Rice, Michael; Perrins, Erik; Brigham Young University (International Foundation for Telemetering, 2004-10)
      Since the Advanced Range Telemetry (ARTM) program first proposed the use of multi-h continuous phase modulation (ARTM CPM), there has been much work done to characterize the performance of this waveform. The ideal performance of ARTM CPM is well understood and has been shown to be close to that of PCM/FM and the Tier I modulations (FQPSK-B and SOQPSK). In practice, however, ARTM CPM is very sensitive to phase noise at the receiver and also requires very long synchronization times. These difficulties can be addressed with additional link margin. In this paper we propose an alternate set of modulation indexes which are approximately 2 dB superior in performance with respect to the original set (we use minimum distance concepts to characterize the performance of each set). Brief consideration is also given to frequency pulses other than the existing raised cosine (RC) pulse. We also characterize the effect these new parameters have on the signal spectrum. This 2 dB gain gives ARTM CPM some of the system flexibility currently enjoyed by PCM/FM and the Tier I modulations. One such option is to realize this 2 dB gain using low-complexity coherent detection schemes, which we demonstrate; we also show a noncoherent detection scheme that performs within 2 dB of optimum (or in other words, it has the same performance as the existing coherent detector for ARTM CPM). This is significant since noncoherent detection avoids some of the synchronization burdens that have plagued ARTM CPM thus far.

      Rice, Michael; Satorius, Ed; Brigham Young University; Jet Propulsion Laboratory (International Foundation for Telemetering, 2004-10)
      The performance of two adaptive equalization techniques applicable to ARTM Tier-1 waveforms over a frequency selective multipath channel is summarized. Adaptive equalization based on the constant modulus algorithm (CMA) and the decision-directed minimum mean squared error (DF-MMSE) concept are shown to be effective in reducing the bit error rate in the presence of frequency selective multipath interference. The performance of the DF-MMSE equalizer is slightly better than the CMA equalizer. Implementation trade-offs between the two types of equalizers are also discussed.
    • Performance Analysis of FQPSK and SOQPSK in Aeronautical Telemetry Frequency Selective Multipath Channel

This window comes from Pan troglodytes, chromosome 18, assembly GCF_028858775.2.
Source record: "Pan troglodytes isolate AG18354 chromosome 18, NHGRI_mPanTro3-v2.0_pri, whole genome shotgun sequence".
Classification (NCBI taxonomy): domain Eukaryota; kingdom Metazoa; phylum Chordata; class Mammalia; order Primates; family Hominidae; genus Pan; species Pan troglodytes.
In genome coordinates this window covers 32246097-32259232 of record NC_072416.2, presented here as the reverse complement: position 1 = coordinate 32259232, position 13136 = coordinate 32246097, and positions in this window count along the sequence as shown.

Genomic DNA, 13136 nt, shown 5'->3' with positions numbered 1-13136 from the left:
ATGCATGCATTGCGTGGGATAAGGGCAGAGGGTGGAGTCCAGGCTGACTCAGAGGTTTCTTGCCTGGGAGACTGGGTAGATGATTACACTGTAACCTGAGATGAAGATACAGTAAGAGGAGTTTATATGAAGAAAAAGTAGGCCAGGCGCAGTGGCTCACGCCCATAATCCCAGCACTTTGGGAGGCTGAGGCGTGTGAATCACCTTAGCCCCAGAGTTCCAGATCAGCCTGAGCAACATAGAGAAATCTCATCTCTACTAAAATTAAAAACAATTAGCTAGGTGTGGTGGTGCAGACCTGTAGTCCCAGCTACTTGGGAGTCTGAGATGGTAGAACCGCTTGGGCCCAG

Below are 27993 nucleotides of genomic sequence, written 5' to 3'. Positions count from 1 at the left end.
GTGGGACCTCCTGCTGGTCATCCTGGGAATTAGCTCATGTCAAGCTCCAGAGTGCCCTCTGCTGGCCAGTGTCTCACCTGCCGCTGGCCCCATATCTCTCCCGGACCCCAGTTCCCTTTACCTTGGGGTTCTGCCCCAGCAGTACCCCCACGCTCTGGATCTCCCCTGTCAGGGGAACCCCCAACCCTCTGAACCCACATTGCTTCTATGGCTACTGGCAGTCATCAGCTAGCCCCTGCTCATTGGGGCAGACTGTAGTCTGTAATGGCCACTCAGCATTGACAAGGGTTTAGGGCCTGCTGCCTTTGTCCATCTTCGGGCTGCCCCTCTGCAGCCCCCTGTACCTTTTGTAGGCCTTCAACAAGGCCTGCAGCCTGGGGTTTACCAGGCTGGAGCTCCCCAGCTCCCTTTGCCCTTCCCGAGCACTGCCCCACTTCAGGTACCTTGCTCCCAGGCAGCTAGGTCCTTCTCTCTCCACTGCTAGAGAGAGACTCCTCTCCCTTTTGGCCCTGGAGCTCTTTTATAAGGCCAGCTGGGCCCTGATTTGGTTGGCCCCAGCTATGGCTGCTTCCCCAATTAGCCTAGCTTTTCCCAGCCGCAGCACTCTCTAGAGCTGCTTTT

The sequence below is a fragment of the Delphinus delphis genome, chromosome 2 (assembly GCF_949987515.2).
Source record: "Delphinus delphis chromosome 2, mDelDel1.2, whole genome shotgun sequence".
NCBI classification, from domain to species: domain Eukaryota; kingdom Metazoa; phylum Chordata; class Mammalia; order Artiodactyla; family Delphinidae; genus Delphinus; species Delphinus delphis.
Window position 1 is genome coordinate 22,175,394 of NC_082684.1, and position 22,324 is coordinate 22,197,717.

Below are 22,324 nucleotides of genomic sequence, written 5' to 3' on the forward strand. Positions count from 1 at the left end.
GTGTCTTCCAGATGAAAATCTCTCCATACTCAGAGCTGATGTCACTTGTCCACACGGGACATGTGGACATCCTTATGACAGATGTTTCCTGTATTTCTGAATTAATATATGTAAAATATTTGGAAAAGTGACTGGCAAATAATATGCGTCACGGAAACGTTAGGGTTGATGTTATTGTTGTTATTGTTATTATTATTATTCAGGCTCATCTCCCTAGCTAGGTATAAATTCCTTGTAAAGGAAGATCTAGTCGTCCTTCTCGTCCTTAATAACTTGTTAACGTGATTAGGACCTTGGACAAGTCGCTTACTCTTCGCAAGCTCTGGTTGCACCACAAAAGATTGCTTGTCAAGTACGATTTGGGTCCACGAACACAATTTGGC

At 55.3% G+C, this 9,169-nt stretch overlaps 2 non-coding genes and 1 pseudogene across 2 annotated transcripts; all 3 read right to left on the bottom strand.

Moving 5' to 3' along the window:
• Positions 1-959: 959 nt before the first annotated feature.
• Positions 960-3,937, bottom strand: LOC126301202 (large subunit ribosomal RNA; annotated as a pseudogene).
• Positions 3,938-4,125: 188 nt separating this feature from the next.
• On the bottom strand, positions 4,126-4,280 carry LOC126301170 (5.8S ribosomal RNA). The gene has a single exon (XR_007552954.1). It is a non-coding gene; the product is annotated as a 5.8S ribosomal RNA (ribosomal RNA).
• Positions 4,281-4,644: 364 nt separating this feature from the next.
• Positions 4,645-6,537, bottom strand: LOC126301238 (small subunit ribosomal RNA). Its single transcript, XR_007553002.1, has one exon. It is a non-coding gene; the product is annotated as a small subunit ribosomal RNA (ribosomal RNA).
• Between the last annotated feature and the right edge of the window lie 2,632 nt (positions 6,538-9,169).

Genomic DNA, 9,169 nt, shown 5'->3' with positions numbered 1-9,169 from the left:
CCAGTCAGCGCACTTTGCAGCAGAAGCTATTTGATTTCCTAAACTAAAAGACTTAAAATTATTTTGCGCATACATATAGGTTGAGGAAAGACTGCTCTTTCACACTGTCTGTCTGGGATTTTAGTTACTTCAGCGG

Rice, Michael; Dang, Xiaoyu; Brigham Young University (International Foundation for Telemetering, 2004-10)
      The impact of frequency selective multipath fading on the bit error rate performance of ARTM Tier-1 waveforms (FQPSK and SOQPSK) is derived and analyzed. In the presence of a strong specular reflection with relative magnitude |Γ1|, the ARTM Tier-1 waveforms suffer a loss in performance of (1 - |Γ1)^(-4√(|Γ1|)) for |Γ1| < 0:5 and a relatively high error floor at approximately 10^(-2) for |Γ1| ≥ 0.5. The ARTM Tier-1 waveforms possess twice the spectral efficiency of PCM/FM, but exhibit a greater loss and higher error floors than PCM/FM for the same multipath conditions and signal-to-noise ratio.

      Rice, Michael; Nelson, Tom; Brigham Young University (International Foundation for Telemetering, 2004-10)
      This paper presents a method of detecting the Tier I modulation SOQPSK when it is used in a space-time coded (STC) system in which there is a non-negligible differential delay between the received signals. Space-time codes are useful to eliminate data dropouts which occur on aeronautical telemetry channels in which transmit diversity is employed. The proposed detection algorithm employs a trellis to detect the data while accounting for the offset between the in-phase and quadrature-phase components of the signals as well as the differential delay. The performance of the system is simulated and presented and it is shown that the STC eliminates the BER floor which results from the data dropouts.

      Perrins, Erik; Rice, Michael; Brigham Young University (International Foundation for Telemetering, 2004-10)
      The ARTM Tier-2 waveform, called “ARTM CPM” in IRIG 106-04, has almost three times the spectral efficiency of PCM/FM and approximately the same detection efficiency. The improved spectral efficiency comes at the price of computational complexity in the receiver. The optimum receiver requires 128 real-valued matched filters and keeps track of the waveform state with a trellis of 512 states and 2048 branches. Various complexity reducing techniques are applied and the resulting loss in detection efficiency is quantified. It is shown that the full 512-state trellis is not required to achieve the desired detection efficiency: two different 32-state configurations were found to perform within one tenth of a dB of optimal. Noncoherent techniques are also evaluated. It is shown that the required complexity can be quite large to achieve a respectable detection efficiency. One noncoherent technique performed within 1.9 dB of the optimal with only 64 states, which is significant when considering the additional complexity savings of not having to track the carrier phase.